Business Strategy How to Outsell Your Cheaper Competition… the Right Way!
“Sorry, your price was higher than your competition, so we purchased from them instead!” This statement is heard by salespeople all over the world every day. They often don’t understand why they lost the order because their product is superior to the competition’s. Good salespeople have been taught to sell on the strengths of their products, instead of the price. Even when they do a good job of explaining their product’s virtues, they still lose orders to an inferior product because of price. The question is, “Why?!”
I have looked at it from many angles, but I think we need to examine it from a buyer’s perspective. Buyers want to do a good job for their company. Their company rates their performance mainly on how effective they are at saving the company money (in the short term anyway, but that’s another topic entirely). This expectation can put a purchasing agent in a bit of a bind when it comes to selecting a product for their company. If they do not save the company money by purchasing the best priced product – the cheapest – they are taking a risk. What if the more expensive product doesn’t work? How would they justify spending more money on something that doesn’t work? That’s the risk. At least if a product is cheap, they can say, “I was just trying to do my job and save money.”
Let’s say you go to the purchasing agent and ask them why they bought a particular product that is not working out for the company. If they bought the product because it was the best price, the purchasing agent can say they purchased it because it was the cheapest, therefore saving the company money. It’s a frustrating answer since the product they picked didn’t work, but you accept it because the person was doing their job, which is to save money.
Now let’s consider the second scenario. You go to the purchasing agent with a product that is not working. You find out from the purchasing agent that in addition to the product not working, they actually paid more for it because they listened to the salesperson who convinced them that the product they were buying was better than the cheap options out there. The risk that the purchasing agent took now blows up in their face. The purchasing agent will have a much tougher time defending their decision because they spent more money and the product still doesn’t work.
If you were a purchasing agent, which scenario do you think you would take? If you take too many risks and they fail, you may find yourself without a job.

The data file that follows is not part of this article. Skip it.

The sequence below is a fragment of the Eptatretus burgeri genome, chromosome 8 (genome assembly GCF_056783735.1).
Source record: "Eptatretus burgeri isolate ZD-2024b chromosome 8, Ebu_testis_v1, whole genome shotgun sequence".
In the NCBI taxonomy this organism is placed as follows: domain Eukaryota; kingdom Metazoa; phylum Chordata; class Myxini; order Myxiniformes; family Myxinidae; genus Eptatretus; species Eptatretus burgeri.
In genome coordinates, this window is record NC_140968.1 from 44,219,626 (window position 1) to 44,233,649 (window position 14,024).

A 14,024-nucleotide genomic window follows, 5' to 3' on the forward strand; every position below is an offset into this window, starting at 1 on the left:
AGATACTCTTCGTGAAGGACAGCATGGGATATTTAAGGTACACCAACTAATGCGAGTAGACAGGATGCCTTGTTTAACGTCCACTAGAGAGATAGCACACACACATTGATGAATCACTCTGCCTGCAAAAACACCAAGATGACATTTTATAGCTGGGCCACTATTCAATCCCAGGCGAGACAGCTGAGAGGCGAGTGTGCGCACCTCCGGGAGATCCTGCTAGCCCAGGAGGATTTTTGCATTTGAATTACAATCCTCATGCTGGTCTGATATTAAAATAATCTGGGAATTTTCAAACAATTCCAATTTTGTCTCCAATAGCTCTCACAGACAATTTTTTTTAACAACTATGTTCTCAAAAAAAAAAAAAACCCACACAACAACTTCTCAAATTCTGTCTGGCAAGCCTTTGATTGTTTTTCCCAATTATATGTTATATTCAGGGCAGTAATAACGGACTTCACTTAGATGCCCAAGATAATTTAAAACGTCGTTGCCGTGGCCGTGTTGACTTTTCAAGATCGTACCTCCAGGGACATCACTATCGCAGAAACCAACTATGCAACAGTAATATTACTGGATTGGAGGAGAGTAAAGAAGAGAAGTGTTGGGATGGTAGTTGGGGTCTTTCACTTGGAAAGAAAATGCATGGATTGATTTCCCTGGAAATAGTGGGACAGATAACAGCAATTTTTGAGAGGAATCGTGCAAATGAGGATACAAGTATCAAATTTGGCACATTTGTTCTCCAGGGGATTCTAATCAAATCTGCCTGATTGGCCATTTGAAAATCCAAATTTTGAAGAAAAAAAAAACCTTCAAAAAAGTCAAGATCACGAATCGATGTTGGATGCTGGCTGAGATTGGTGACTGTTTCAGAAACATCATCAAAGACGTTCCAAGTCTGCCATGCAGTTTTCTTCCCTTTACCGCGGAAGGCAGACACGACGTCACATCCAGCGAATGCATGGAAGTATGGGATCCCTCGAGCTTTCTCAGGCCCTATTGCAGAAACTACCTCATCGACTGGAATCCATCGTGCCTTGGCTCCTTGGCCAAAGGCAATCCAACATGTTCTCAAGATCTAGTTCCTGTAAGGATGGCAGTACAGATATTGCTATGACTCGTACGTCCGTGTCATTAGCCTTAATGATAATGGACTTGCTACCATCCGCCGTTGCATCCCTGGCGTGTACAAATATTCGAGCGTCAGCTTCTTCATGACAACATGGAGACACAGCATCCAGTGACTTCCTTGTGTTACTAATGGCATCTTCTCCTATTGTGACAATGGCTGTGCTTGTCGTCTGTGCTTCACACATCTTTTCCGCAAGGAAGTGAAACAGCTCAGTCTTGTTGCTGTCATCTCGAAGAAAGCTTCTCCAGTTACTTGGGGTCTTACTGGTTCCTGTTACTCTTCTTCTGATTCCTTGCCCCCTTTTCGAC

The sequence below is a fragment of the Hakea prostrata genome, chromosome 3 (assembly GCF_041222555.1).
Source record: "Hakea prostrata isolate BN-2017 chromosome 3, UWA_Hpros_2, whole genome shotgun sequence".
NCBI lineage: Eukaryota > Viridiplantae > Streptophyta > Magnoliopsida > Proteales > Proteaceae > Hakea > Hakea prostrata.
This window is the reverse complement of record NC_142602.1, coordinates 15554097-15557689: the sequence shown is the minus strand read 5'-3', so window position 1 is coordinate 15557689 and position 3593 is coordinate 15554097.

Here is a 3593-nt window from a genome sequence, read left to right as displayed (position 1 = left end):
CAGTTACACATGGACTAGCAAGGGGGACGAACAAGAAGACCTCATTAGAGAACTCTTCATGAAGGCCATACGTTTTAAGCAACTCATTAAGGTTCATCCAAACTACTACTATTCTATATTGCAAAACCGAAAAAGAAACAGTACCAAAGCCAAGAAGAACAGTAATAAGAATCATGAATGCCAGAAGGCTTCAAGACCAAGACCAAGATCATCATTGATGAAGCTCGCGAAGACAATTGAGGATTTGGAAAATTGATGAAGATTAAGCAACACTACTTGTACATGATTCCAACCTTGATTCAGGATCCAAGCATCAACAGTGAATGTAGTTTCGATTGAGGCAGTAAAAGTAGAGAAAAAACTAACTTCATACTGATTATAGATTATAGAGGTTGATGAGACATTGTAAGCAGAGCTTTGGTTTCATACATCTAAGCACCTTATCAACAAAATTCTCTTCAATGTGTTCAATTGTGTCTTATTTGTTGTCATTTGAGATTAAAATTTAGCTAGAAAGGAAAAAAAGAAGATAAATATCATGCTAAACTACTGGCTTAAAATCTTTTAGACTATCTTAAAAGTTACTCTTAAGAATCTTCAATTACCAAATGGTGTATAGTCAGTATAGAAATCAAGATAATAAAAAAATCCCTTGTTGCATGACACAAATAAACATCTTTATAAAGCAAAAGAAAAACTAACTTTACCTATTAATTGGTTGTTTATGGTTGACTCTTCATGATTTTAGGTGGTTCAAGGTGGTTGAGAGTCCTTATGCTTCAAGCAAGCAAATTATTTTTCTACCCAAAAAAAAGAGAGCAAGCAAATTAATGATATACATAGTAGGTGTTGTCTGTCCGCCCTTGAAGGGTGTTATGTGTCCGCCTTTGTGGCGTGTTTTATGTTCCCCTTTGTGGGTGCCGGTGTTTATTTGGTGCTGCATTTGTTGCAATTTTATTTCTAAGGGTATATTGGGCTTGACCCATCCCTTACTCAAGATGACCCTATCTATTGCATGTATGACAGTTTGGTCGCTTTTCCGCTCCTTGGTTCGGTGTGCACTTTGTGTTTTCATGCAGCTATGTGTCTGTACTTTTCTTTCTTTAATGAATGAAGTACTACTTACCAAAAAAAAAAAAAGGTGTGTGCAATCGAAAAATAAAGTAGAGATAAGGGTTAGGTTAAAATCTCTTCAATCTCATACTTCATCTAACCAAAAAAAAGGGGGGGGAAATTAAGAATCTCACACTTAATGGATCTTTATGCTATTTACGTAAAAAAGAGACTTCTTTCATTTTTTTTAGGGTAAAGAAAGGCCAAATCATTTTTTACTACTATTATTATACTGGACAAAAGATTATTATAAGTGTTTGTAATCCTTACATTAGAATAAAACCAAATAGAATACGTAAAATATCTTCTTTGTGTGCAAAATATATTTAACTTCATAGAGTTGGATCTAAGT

The problem here is not the purchasing agent, it’s your competition. They have caused the purchaser to avoid risks because of previous failures. It’s the same as how people act after a messy divorce. After it’s over, the next person to come along bears the brunt of that previous negative experience. If the competition has made the purchasing agent risk-adverse, then the only thing that matters is price. This can be very frustrating. You have a superior product and yet your competition, who sells an inferior product which is much cheaper to manufacture, has a cost advantage. And purchasing agents buy it, even though your product would serve them much better in the long run.
I think the best solution when making your sales pitch is to find out from the purchaser about their previous product experiences and what happened. You need to show that you understand the risk they are taking by buying your higher-priced product and assure them that your product will deliver on its promises, unlike their past risky purchases. With this approach, you have a good chance of earning their business.
It’s very important for business to be earned, not just expected based on your price alone. Just remember that the purchasing agent has most likely been burnt by your competition before, so you need to take away the risk of them looking bad if they go with you instead of the lowest price. They want to do a good job for their company, and your task as a salesperson is to show them how doing business with you will make them look like a star.